Congestion pricing schemes gain steam

New York state legislators voted in March to impose the country’s first congestion pricing program in New York City beginning in 2021. Now Chicago’s new mayor, Lori Lightfoot, said she is considering a congestion pricing system, too.

Chicago news media reported in August that congestion pricing was being explored as a possible means of closing the city’s annual budget shortfall of $1 billion. The plan would likely impose fees for entering a zone including the city’s downtown “Loop” and “Magnificent Mile” areas.

A city official told reporters that the city already had imposed “hefty property and state income tax increases” so other revenues must be found. “There is a lot that could be done that would not be onerous for people coming into the Loop as long as you provide alternatives for people who have to be coming in,” he said.

Details of the New York City pricing plan are yet to be decided but a new coalition of private bus and motorcoach operators is taking on congestion fees and other issues facing operators in the city.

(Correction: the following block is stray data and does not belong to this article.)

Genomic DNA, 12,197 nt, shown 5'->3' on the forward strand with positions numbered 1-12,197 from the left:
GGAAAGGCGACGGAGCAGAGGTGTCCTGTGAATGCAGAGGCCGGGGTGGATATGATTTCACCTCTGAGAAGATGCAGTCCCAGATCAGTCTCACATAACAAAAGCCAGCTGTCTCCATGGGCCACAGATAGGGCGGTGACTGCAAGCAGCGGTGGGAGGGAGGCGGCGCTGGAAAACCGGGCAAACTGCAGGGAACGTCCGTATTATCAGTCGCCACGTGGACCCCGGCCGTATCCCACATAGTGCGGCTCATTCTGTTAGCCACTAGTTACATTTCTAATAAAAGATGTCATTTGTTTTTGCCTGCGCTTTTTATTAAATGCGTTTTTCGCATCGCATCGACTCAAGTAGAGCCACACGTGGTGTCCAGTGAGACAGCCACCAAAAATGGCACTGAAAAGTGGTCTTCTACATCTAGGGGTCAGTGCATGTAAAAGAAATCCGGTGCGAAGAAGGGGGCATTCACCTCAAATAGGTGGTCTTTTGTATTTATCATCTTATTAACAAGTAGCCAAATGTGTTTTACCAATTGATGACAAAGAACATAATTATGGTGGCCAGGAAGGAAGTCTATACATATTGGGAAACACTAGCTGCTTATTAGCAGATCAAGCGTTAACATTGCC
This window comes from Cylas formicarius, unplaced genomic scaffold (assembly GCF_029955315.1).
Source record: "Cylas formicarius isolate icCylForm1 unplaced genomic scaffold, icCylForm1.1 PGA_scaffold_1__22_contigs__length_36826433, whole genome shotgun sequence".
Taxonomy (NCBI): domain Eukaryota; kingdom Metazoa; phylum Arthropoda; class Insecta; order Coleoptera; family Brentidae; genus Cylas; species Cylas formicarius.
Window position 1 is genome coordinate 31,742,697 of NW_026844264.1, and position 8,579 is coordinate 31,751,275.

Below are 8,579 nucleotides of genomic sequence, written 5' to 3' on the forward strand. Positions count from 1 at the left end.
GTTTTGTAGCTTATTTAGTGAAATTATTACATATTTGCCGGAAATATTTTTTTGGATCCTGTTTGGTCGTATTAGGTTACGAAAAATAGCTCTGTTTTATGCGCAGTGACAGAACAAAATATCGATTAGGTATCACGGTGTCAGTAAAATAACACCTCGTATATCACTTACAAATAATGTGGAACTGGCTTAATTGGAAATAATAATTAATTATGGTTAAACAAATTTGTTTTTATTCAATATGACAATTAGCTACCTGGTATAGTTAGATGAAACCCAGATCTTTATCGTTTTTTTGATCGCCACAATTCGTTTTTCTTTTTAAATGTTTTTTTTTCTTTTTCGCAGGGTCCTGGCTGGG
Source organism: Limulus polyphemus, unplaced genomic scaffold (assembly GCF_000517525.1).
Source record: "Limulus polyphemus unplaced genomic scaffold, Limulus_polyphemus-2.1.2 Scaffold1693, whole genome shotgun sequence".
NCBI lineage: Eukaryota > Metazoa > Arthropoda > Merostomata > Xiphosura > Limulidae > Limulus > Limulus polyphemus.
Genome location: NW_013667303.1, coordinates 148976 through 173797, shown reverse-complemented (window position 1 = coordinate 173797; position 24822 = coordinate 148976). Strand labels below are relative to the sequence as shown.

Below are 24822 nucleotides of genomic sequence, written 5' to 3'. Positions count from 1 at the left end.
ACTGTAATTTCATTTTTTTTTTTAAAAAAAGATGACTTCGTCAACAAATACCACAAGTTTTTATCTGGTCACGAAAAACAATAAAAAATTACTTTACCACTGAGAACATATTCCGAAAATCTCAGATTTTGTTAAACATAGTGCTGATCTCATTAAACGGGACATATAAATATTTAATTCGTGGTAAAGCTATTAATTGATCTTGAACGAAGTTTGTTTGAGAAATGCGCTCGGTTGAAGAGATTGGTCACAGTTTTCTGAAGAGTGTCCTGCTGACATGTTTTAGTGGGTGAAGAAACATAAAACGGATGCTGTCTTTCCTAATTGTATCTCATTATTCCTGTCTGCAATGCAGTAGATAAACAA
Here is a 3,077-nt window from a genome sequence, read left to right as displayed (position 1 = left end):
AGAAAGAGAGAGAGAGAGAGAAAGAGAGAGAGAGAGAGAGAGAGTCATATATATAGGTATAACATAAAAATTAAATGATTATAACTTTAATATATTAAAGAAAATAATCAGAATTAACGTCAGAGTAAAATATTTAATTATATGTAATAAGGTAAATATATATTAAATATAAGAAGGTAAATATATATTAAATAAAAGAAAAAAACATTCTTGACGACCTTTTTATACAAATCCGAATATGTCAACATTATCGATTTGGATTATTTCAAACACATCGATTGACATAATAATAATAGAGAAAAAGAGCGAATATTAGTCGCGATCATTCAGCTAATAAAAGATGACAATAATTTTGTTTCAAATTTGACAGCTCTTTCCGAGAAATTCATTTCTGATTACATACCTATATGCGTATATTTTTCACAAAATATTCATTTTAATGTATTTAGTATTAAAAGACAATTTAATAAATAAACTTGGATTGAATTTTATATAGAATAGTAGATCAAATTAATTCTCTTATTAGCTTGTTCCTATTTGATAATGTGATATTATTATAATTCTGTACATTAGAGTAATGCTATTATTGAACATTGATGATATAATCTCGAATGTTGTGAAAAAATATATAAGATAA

The congestion plan will be imposed in Manhattan’s central business district. The industry is concerned that the plan will focus on revenue generation rather than efficient transportation utilization.

A coalition, BUS4NYC, has been formed to represent the industry. It has expressed its support for congestion pricing and argued that buses should be considered part of the solution to reducing traffic and air pollution. An estimated 731,000 cars enter central Manhattan daily.

The New York State Senate and Assembly passed a fiscal year 2020 budget on March 31 and included the congestion plan endorsed by Gov. Andrew Cuomo. A Traffic Mobility Board will be appointed to settle the details, but newspapers reported that 80 percent of funds generated will be designated for capital projects for the regional transit bus, subway and commuter rail systems.

Fees will be set by the new board. Sources told reporters they could be around $6.12 per entrance or exit from the designated zone or $12.24 if collected only on entry. Trucks could be charged double the base fee.

Exemptions are expected for some users, including emergency vehicles, disabled drivers and people who earn $60,000 or less annually. Exemptions for private buses and motorcoaches have not been not mentioned.


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